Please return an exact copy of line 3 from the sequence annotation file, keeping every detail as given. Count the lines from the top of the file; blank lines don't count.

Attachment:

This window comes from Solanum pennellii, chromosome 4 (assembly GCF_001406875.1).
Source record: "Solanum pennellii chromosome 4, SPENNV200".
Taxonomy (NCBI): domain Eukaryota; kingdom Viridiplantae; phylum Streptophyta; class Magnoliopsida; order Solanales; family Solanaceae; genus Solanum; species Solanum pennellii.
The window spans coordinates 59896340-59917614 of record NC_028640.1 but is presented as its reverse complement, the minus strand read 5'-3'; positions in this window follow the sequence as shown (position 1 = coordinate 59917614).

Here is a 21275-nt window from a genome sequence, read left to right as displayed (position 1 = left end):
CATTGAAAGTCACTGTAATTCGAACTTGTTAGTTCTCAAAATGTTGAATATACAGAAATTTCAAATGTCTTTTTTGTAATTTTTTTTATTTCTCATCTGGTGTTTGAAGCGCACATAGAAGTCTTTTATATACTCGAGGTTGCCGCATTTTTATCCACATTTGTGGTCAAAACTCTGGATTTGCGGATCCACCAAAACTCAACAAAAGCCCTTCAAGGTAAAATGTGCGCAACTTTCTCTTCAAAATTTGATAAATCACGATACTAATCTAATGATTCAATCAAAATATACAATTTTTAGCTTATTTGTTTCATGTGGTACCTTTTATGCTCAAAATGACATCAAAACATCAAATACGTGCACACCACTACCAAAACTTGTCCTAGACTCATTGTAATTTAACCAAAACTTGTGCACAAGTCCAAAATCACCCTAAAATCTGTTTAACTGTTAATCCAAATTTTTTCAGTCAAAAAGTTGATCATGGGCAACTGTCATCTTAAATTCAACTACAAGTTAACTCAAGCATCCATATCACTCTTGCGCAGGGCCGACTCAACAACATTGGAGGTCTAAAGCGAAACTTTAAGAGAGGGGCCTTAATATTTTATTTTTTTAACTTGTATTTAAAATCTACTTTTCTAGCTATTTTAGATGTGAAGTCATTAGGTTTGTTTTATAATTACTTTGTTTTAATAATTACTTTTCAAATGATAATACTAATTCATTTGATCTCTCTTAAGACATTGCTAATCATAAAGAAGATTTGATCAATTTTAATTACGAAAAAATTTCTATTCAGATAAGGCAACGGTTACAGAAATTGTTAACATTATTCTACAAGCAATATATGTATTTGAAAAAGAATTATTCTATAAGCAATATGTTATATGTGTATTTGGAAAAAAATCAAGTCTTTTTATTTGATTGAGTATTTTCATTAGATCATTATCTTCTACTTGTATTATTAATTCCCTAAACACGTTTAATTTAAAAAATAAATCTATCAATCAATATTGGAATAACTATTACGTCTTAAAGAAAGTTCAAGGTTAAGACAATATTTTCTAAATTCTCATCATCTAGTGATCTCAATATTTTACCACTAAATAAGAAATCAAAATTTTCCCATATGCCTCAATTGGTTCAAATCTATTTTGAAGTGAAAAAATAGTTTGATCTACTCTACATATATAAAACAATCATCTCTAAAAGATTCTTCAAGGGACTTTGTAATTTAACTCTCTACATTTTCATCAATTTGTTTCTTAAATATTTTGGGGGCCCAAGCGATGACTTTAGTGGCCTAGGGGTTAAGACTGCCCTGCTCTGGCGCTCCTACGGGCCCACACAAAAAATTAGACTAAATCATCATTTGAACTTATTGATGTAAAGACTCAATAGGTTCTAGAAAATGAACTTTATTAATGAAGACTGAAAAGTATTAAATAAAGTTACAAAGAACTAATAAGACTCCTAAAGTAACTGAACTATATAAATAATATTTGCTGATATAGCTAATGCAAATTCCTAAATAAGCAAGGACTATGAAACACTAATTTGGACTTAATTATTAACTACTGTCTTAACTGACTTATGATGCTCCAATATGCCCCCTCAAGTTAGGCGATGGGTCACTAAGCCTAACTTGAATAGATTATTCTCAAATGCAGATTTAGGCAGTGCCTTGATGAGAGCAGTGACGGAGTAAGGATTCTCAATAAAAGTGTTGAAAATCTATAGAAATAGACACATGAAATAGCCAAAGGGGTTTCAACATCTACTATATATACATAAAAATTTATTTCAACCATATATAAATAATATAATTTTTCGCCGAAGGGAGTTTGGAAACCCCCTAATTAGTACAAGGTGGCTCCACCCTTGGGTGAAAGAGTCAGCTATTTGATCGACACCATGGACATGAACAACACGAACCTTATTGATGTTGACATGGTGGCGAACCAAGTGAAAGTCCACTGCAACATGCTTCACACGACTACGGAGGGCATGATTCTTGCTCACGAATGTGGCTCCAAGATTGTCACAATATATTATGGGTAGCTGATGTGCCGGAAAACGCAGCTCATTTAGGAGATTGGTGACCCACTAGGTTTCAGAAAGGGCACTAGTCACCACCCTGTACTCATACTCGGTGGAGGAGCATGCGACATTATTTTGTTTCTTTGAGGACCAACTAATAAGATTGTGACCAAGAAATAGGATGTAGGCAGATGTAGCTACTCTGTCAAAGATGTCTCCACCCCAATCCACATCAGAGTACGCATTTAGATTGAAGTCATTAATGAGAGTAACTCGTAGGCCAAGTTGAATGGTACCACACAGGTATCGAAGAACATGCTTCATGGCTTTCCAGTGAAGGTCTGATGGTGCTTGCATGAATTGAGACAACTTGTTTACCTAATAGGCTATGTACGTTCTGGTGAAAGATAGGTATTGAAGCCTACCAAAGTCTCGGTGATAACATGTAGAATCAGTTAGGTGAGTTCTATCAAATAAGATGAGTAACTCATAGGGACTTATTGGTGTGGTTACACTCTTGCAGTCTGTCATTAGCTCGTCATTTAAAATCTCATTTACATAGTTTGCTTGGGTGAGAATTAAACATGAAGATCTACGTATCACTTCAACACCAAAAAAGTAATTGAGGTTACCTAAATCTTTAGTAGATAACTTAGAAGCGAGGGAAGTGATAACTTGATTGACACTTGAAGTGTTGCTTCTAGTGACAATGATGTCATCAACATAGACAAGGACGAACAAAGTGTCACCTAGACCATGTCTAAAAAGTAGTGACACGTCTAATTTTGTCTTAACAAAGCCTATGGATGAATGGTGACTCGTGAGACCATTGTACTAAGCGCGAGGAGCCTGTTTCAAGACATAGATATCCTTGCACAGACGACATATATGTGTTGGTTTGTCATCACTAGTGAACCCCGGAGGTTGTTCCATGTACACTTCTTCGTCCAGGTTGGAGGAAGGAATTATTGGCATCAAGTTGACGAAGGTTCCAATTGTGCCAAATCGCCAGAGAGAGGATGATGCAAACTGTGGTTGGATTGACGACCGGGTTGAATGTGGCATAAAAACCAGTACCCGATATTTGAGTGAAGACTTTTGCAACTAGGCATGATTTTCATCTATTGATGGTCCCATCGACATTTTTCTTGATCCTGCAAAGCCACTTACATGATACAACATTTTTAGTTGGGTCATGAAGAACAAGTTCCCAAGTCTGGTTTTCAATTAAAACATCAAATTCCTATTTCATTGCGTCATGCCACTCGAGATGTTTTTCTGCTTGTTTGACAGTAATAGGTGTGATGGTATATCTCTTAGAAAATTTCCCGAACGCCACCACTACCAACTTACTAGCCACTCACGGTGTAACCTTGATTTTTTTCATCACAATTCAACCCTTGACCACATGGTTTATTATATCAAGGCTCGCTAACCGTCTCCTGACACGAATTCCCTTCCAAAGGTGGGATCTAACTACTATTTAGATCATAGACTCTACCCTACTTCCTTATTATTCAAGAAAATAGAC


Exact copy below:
Taxonomy (NCBI): domain Eukaryota; kingdom Viridiplantae; phylum Streptophyta; class Magnoliopsida; order Solanales; family Solanaceae; genus Solanum; species Solanum pennellii.